The Roman Empire persisted for centuries without any noteworthy devotion to truth. Such, at any rate, was Simone Weil’s assessment. Ancient Rome demonstrated the efficacy of the combination of absolute power, on the one hand, and the maintenance of a reputation for greatness, on the other. This method of human domination depended on ample self-praise supplemented by a pervasive system of propaganda. That same propaganda was made all the more convincing because of the awe invoked by the overwhelming use of force deployed against anyone who resisted it. In her Reflections sur les origins de l’Hitlerisme, Weil found in ancient Rome the original inspiration for that power which, at the very time of her writing, was terrorizing France and most of the rest of the European continent. 

Ancient Rome was first of all a voluntarist order, even if not, at least in the sense of that term we have explored above, a technological one. To be sure, its views of nature and of science differed greatly from those of ancient Greece. What concerned Rome first of all, according to Weil, was its prestige. “All these cruelties [Rome’s treatment of Carthage, among other massacres] constituted the means of elevating its prestige. The central principle of Roman politics … was to maintain its own prestige to the greatest extent possible, and at no matter what price.” Later in the essay, she adds “nothing is more essential to a politics based on prestige than propaganda.”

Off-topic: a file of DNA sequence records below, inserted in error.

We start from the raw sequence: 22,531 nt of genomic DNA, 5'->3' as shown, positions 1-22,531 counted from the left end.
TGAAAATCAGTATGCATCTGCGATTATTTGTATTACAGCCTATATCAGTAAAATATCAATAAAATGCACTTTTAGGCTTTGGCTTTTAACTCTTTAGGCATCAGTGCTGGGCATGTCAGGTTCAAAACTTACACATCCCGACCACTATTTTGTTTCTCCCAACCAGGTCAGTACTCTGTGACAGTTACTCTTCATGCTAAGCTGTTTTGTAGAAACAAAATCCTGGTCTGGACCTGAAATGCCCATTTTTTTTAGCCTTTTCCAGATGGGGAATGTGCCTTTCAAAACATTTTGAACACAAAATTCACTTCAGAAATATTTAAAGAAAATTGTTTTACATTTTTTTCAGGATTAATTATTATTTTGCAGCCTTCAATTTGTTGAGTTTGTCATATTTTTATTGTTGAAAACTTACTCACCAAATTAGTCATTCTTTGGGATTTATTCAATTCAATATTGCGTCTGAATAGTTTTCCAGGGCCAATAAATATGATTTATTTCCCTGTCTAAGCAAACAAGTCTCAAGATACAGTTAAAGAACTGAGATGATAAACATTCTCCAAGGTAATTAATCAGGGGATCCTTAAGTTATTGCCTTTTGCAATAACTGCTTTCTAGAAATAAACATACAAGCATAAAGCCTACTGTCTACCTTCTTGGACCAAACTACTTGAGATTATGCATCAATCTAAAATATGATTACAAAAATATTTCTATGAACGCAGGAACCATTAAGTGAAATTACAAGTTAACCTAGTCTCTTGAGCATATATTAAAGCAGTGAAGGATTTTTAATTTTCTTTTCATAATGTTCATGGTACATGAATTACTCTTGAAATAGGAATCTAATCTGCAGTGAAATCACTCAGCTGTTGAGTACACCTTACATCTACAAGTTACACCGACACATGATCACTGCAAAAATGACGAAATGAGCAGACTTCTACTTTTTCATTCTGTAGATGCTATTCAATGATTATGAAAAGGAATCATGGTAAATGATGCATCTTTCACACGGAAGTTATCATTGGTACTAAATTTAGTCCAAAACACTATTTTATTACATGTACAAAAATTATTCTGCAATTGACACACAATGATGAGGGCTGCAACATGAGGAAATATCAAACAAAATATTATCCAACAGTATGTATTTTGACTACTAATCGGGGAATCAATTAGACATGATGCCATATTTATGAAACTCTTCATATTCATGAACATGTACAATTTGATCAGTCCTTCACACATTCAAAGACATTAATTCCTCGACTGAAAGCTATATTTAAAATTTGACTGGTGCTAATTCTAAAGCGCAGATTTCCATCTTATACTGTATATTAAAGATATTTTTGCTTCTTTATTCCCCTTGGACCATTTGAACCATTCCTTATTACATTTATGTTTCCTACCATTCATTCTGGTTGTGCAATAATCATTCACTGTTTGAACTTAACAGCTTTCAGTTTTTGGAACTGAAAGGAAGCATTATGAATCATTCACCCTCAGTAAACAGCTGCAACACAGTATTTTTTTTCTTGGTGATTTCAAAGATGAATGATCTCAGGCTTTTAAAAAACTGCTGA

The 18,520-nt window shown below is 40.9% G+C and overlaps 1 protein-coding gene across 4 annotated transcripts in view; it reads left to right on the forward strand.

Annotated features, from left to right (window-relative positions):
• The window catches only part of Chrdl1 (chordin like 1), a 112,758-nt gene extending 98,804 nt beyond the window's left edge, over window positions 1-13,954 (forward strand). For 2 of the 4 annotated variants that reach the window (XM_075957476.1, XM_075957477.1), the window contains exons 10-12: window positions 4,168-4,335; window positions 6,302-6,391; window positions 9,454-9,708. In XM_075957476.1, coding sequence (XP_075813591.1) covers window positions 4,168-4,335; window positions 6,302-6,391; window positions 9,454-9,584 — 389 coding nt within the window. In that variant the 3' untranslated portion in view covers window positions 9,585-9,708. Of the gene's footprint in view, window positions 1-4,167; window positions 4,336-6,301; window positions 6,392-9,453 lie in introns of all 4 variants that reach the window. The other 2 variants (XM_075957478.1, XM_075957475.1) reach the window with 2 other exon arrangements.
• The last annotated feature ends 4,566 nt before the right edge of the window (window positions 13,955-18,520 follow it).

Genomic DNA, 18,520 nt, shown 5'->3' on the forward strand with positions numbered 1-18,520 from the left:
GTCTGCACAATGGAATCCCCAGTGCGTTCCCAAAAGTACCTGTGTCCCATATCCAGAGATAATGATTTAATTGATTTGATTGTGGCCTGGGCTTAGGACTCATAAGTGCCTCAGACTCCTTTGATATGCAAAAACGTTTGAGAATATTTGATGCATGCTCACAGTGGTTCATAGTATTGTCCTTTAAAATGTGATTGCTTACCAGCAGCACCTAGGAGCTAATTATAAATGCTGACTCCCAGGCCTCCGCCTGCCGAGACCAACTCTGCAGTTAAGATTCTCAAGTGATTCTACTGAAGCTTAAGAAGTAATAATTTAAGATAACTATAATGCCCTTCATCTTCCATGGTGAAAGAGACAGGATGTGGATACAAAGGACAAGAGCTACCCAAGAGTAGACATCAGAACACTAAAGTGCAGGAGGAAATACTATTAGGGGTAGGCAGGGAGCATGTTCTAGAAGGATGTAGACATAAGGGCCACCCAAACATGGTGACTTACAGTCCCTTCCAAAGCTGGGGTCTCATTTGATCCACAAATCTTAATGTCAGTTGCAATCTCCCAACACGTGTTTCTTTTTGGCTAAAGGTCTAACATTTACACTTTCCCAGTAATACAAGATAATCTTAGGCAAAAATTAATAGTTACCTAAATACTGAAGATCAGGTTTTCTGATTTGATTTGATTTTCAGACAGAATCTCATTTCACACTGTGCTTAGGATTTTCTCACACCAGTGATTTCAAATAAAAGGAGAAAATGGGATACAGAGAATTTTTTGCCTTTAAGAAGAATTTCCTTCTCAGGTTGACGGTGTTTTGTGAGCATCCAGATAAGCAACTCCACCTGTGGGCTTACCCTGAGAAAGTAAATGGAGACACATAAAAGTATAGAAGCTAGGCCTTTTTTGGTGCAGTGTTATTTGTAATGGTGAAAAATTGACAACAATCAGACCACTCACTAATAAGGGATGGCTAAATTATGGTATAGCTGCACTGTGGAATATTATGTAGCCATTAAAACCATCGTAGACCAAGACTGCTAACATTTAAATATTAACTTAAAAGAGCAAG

I often wonder whether, were Simone Weil writing today, she would have seen in the United States the worthy successor of ancient Rome. There are intimations sprinkled about her writings that she may well have been inclined in this direction. In “A Propos de la question coloniale,” she writes:  

We are well aware that there is a grave danger of Europe’s being Americanized after the War, and we know what we should lose if that were to happen. What we should lose would be that part of ourselves which is akin to the East. … it seems that Europe periodically requires genuine contacts with the East in order to remain spiritually alive … the Americanization of Europe would lead to the Americanization of the whole world. 

Weil worries that America’s domination after the war will mean that “humanity as a whole will lose its past.”